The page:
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Ten CCSD schools reduce waste by recycling more

Compost Recycling Education Grant funds were recently awarded to ten Charleston County School District (CCSD) schools by the South Carolina Department of Health and Environmental Control (DHEC).

Funds can be used toward the purchase of recycling and/or composting equipment and supplies, share table equipment/supplies and recycling-related field trips. 

Stefanie Vandiver, Environmental Health Manager with the DHEC Office of Solid Waste Reduction and Recycling said CCSD projects include composting food scraps in culinary arts classes, creating a "sharing table" in the cafeteria, and a field trip to recycle oyster shells for reef restoration.

Grant recipients

  • Baptist Hill Middle High School received funds for recycling containers to be placed in the classrooms, gymnasium, and stadium. They also received funds to be used toward recycling and/or composting related field
  • Burke High School received funds to purchase a rain barrel and for composting supplies. They also received to be used toward recycling and/or composting related field trips. They received $1,500.
  • Carolina Park Elementary received funds to purchase recycling containers and supplies to start a share table in the cafeteria. They received $600.
  • Haut Gap Middle School received funds to purchase supplies to build compost bins for the school. They received $1,321.
  • Jerry Zucker Middle School received funds to be used toward recycling and/or composting related field trips. They received $1,500.
  • Military Magnet Academy received funds to purchase supplies to start a composting program using food waste from the cafeteria. They received $1,500
  • RB Stall High School received funds for a vermicomposter to be added to their composting program. They also received funds for supplies to start a share table in the cafeteria and for recycling/composting related field They received $1,050.
  • Sullivan’s Island Elementary School received funds to purchase recycling containers and compost tumblers. They also received funds for supplies to start a share table in the cafeteria. They received $988.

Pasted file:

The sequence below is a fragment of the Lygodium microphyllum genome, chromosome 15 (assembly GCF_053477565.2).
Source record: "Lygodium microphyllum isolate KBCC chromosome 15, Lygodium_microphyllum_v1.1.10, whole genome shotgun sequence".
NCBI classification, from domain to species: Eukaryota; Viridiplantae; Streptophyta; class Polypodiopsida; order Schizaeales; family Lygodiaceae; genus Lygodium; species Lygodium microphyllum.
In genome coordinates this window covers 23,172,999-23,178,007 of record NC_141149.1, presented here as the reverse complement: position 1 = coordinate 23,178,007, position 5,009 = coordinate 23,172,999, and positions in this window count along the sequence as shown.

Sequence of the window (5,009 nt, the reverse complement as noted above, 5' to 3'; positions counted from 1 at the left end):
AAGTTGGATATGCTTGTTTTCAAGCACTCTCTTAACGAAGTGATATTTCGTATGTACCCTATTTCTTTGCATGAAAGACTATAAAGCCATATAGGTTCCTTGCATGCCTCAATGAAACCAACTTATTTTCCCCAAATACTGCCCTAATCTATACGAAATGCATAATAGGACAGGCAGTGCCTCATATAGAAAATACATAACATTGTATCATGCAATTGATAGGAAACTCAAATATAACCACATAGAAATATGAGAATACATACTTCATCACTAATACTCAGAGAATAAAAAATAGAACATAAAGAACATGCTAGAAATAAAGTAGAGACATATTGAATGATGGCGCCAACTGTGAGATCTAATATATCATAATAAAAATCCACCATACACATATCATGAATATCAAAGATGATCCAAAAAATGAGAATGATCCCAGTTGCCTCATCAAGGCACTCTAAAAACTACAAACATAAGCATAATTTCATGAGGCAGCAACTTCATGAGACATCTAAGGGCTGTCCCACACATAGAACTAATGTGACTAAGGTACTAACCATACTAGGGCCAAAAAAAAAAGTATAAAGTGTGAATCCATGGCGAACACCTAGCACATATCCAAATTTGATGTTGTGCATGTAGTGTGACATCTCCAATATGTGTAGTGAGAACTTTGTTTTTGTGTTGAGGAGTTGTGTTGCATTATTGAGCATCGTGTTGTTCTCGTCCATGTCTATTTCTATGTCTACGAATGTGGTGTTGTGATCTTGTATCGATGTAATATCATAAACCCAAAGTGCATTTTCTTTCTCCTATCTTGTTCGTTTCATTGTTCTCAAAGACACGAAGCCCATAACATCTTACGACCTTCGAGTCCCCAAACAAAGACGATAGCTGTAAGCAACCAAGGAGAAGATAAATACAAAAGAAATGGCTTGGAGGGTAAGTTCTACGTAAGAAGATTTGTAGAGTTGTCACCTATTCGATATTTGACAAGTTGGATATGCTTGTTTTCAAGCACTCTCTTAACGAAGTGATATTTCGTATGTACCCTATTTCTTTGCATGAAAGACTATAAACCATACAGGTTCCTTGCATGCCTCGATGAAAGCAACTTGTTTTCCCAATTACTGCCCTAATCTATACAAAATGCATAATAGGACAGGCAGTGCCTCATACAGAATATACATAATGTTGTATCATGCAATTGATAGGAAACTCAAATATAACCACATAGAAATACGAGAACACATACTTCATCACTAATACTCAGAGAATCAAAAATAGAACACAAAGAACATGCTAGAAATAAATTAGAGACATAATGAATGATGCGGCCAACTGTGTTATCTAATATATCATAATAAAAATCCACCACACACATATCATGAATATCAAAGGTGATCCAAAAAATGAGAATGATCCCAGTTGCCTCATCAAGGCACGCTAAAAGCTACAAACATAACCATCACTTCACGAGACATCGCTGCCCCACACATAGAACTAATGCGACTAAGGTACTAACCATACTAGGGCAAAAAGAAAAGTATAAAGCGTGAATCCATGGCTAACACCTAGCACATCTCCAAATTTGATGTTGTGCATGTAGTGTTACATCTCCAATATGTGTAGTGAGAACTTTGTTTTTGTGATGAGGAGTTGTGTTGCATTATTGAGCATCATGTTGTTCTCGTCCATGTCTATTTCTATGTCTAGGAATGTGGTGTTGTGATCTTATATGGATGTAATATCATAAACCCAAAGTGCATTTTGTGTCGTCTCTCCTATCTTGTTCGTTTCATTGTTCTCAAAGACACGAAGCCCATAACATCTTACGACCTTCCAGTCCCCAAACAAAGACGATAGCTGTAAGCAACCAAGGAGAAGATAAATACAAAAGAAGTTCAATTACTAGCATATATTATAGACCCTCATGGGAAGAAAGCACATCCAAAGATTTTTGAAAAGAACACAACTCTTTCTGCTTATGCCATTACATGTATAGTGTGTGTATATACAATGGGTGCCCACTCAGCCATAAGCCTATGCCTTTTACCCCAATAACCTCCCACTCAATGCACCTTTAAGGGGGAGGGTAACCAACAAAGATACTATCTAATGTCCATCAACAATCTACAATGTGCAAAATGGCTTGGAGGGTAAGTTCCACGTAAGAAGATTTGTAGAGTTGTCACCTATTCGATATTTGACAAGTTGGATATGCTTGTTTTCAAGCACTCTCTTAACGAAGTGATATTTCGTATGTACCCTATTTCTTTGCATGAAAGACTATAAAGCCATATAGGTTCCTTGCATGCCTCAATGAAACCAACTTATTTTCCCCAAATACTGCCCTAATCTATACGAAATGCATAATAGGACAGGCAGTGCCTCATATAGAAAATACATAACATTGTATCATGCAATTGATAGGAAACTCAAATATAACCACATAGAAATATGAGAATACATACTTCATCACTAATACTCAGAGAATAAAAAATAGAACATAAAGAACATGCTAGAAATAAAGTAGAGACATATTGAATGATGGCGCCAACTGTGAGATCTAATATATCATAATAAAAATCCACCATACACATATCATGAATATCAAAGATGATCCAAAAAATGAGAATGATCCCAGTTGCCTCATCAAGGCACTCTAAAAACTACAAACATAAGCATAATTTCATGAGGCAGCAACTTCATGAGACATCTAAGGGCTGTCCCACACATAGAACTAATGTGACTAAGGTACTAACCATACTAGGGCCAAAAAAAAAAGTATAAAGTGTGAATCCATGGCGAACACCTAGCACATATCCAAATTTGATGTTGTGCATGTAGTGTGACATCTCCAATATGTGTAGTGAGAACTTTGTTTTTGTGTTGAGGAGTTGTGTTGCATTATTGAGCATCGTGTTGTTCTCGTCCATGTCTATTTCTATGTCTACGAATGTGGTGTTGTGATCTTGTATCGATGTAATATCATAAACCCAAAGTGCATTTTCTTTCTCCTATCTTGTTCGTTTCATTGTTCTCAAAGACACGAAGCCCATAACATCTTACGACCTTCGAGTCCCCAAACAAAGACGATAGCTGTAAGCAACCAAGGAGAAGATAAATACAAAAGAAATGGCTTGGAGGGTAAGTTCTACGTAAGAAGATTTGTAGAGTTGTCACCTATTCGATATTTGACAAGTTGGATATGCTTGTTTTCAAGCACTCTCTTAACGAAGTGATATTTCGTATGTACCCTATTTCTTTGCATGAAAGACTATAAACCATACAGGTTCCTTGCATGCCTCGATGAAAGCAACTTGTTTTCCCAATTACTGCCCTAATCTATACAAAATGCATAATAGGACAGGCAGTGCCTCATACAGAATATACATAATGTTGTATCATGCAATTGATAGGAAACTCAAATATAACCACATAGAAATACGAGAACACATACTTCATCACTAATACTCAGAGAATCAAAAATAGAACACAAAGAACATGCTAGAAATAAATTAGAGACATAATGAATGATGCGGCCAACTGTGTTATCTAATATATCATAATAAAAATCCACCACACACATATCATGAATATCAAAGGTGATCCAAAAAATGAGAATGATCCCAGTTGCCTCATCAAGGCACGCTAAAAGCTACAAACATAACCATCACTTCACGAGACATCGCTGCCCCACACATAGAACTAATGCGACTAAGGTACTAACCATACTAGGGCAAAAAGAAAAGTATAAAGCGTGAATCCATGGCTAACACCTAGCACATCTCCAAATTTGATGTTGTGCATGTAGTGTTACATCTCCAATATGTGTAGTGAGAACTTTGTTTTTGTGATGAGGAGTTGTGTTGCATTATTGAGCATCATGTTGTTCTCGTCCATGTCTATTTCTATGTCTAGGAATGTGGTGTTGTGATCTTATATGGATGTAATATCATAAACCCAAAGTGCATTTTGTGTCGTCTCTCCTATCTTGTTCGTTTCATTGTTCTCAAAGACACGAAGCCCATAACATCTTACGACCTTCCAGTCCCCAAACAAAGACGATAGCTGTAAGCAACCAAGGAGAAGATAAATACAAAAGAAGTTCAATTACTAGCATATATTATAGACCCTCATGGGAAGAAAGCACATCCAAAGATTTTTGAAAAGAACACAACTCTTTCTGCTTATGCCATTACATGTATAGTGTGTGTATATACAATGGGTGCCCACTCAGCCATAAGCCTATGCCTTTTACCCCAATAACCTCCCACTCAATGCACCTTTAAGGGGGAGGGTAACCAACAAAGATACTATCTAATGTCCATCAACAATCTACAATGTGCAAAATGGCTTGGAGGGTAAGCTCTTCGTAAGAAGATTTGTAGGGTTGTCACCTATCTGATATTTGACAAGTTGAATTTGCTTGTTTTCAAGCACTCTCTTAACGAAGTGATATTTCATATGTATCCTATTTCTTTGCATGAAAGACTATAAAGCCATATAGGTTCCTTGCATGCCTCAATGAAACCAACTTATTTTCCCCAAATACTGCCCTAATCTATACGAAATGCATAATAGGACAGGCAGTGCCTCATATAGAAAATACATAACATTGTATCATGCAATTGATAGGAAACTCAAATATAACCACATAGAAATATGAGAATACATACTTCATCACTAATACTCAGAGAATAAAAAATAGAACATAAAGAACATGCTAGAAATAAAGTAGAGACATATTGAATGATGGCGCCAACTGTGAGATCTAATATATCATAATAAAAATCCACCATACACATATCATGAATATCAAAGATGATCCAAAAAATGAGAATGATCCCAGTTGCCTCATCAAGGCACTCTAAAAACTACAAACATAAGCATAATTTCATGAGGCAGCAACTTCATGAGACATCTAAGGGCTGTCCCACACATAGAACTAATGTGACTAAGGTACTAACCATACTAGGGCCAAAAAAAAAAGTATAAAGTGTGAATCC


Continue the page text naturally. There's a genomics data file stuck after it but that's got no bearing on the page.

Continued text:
• Thomas C. Cario Middle School received funds to purchase recycling containers and recycling related field trips. They received $1,500.
  • West Ashley High School received funds for composting supplies. They also received funds for supplies to start a share table in the cafeteria and for recycling/composting related field trips. They received $1,296.

Jason Wheless, the culinary instructor at West Ashley High School (WAHS), and his students are working on becoming a zero food waste culinary program.

“With the grant funds, I purchased a composter, gardening tools and seeds for the garden, and a share table and baskets to collect unwanted fruit from the cafeteria,” said Wheless. “In addition, we are scheduled to visit a local organic farm to see the entire farm to table operation.”

The students at WAHS have already repurposed around 25 pounds of fruit in the culinary classroom, including fresh apple and orange juice, pickles, fermented citrus, jams, and jellies.

The students baked banana bread and served it to faculty to practice customer service skills,” said Wheless. “We are growing plants from seed under grow lights and transporting them into our indoor hydroponic garden, where we will use the produce throughout the semester.”

Simona Spinner, a math teacher at Military Magnet Academy will use the money to make compost for the school’s future garden.

“Our students collect food scraps from the cafeteria and make compost,” said Spinner. “Our trees are already growing and they will benefit from the compost that we are making for them. The trees should be about 6 feet tall before summer comes and they will continue to grow, just like the kids who planted them.”

The money MMA received went to buy tools for their project. Students collect food scraps from the cafeteria during lunch, then dump the scraps in the compost bin that they spin twice a week.\

The compost is ultimately used to grow Moringa trees that were started indoors and which will go in the ground outside during spring.

“The trees are growing very fast, said Spinner. “We expect to harvest their leaves soon. Moringa is known for the nutritional value of its leaves, flowers, and pods, so we plan to use these parts in smoothies or salads right here on campus.”

The project itself is designed to be an ongoing project since we will continue to make compost and grow food and consequently will have a greater impact on our students and even the close-by community.

“Throughout this project, students will learn math, science, engineering, culinary arts and leadership skills, and they will become more aware of their own well- being and more respectful of the surrounding environment,” said Spinner.

For more information contact the Office of Strategy and Communications at (843) 937-6303.

 

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